From there, the American Society of Heating, Refrigeration, and Air Conditioning Engineers (ASHRAE) created these energy-efficient standards for HVAC systems that we have used for decades, which paved the way for the second version of air conditioner and heat pump efficiency standards.
Lastly, in 1977 to help consolidate several leading energy commissions, such as The Federal Energy Administration, The Energy Research and Development Administration, and The Federal Power Commission, in the hope of developing a viable solution to our nation's energy problem.
Then President Jimmy Carter signed The Department of Energy Organization Act, and on October 1, 1977, the United States Department of Energy (DOE) was born. Today, the DOE is responsible for enforcing and regulating everything that comes from:
- The US Navy nuclear weapons program
- Nuclear reactor research
- Production regulations
- Energy conservation efforts
- Energy-related research in domestic energy production (ex: HVAC Systems)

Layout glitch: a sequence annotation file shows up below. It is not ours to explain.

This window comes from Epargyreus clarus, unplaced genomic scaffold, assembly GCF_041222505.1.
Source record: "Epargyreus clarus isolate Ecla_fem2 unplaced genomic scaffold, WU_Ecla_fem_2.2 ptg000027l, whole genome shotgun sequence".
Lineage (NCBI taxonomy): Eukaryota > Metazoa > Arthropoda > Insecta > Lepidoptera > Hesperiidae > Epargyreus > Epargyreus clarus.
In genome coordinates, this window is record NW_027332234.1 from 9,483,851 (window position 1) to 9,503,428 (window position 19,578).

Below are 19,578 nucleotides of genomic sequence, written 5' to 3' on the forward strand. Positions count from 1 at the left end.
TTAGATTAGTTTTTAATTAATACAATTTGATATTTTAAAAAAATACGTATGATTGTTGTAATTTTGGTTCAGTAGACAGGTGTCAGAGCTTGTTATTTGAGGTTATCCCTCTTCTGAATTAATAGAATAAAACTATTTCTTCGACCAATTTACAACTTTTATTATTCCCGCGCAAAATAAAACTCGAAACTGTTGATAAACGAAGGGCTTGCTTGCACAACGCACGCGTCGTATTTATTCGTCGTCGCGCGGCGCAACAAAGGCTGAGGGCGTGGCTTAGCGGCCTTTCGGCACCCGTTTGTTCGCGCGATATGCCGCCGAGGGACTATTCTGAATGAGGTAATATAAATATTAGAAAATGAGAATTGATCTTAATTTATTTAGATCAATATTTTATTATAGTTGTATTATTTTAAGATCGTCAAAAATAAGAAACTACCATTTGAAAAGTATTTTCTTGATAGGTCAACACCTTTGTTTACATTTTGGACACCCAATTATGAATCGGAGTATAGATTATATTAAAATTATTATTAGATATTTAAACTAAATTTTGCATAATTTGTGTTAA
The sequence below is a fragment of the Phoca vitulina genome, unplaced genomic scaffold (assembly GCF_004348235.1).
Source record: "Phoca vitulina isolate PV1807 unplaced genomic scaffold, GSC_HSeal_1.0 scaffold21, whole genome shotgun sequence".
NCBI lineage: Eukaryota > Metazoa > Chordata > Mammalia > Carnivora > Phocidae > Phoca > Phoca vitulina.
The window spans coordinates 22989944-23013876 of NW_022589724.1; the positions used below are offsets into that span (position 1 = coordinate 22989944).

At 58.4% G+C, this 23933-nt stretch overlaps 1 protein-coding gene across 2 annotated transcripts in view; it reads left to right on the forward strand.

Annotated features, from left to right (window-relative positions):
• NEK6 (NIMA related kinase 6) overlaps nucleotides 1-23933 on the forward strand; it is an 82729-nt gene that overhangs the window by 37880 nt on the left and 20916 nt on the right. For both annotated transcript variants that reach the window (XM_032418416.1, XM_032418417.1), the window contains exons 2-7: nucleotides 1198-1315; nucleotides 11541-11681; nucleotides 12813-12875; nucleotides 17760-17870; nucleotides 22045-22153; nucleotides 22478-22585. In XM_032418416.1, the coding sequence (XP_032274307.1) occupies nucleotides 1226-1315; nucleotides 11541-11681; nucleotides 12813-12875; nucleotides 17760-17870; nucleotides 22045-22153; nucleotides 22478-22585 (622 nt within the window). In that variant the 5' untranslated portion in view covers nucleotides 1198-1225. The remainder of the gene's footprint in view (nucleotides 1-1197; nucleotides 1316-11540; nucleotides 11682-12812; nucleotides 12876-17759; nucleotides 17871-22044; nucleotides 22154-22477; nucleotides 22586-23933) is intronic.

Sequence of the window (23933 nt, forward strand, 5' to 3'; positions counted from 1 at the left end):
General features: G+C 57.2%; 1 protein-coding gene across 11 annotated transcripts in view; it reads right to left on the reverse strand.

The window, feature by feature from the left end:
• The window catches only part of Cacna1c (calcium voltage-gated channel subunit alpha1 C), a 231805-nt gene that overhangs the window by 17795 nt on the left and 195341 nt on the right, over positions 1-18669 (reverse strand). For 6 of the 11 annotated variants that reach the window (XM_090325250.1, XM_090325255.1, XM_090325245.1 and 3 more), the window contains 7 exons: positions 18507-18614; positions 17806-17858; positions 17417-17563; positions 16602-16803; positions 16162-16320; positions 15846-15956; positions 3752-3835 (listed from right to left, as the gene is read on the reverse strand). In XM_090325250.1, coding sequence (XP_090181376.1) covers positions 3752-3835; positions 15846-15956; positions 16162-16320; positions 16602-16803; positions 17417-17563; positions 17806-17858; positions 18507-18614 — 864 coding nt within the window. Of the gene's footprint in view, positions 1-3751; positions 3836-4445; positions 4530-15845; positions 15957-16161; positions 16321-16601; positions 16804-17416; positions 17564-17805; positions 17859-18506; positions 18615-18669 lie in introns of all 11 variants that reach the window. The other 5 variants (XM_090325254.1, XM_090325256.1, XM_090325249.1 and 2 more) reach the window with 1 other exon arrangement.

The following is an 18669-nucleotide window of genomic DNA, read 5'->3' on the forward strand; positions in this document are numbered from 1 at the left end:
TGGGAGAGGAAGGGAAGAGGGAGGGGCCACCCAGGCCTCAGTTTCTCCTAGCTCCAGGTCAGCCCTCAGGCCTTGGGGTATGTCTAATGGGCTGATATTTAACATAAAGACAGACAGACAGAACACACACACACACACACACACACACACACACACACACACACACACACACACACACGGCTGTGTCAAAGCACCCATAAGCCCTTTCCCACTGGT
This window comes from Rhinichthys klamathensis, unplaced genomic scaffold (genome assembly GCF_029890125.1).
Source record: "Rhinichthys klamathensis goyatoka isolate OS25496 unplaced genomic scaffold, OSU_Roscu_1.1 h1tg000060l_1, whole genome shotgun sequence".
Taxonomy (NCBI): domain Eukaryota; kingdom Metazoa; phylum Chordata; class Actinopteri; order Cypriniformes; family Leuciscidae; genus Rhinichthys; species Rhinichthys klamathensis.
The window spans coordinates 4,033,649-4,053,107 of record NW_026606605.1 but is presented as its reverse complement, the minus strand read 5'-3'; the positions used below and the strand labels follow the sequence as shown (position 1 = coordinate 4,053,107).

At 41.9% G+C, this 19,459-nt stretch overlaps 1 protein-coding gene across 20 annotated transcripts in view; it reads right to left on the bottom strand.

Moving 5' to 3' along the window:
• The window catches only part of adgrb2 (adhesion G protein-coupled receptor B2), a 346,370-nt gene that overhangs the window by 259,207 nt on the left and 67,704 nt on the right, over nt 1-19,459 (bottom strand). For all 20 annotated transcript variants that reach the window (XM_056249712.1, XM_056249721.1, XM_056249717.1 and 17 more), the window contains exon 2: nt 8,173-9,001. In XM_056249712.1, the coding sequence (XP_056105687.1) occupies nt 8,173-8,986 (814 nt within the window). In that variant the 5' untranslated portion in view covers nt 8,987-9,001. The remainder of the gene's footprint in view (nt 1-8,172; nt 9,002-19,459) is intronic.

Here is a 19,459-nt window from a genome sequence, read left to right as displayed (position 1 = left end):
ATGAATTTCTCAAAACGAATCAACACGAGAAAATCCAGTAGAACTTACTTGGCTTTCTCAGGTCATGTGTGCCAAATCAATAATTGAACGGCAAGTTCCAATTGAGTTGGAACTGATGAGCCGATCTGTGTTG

In short, yes, the SEER2, EER2, and HSPF2 will differ depending on which part of the country you live in. To ensure your HVAC system meets the new minimum efficacy standards (depending on your geographical location), the United States was split into three regions: the North, Southwest, and Southeast.
The northern region covers U.S. states that experience cold climates throughout parts of the year, whereas the Southern regions cover U.S. states that experience extremely high temperatures. Let's dig a little deeper into each region:
Ohio is a great example of how living in the north region affects your HVAC system's overall energy efficiency rating. For example, if you live in the north region, the DOE has a minimum efficiency SEER2 requirement of 13.4 or an HSPF2 of 7.5 or higher.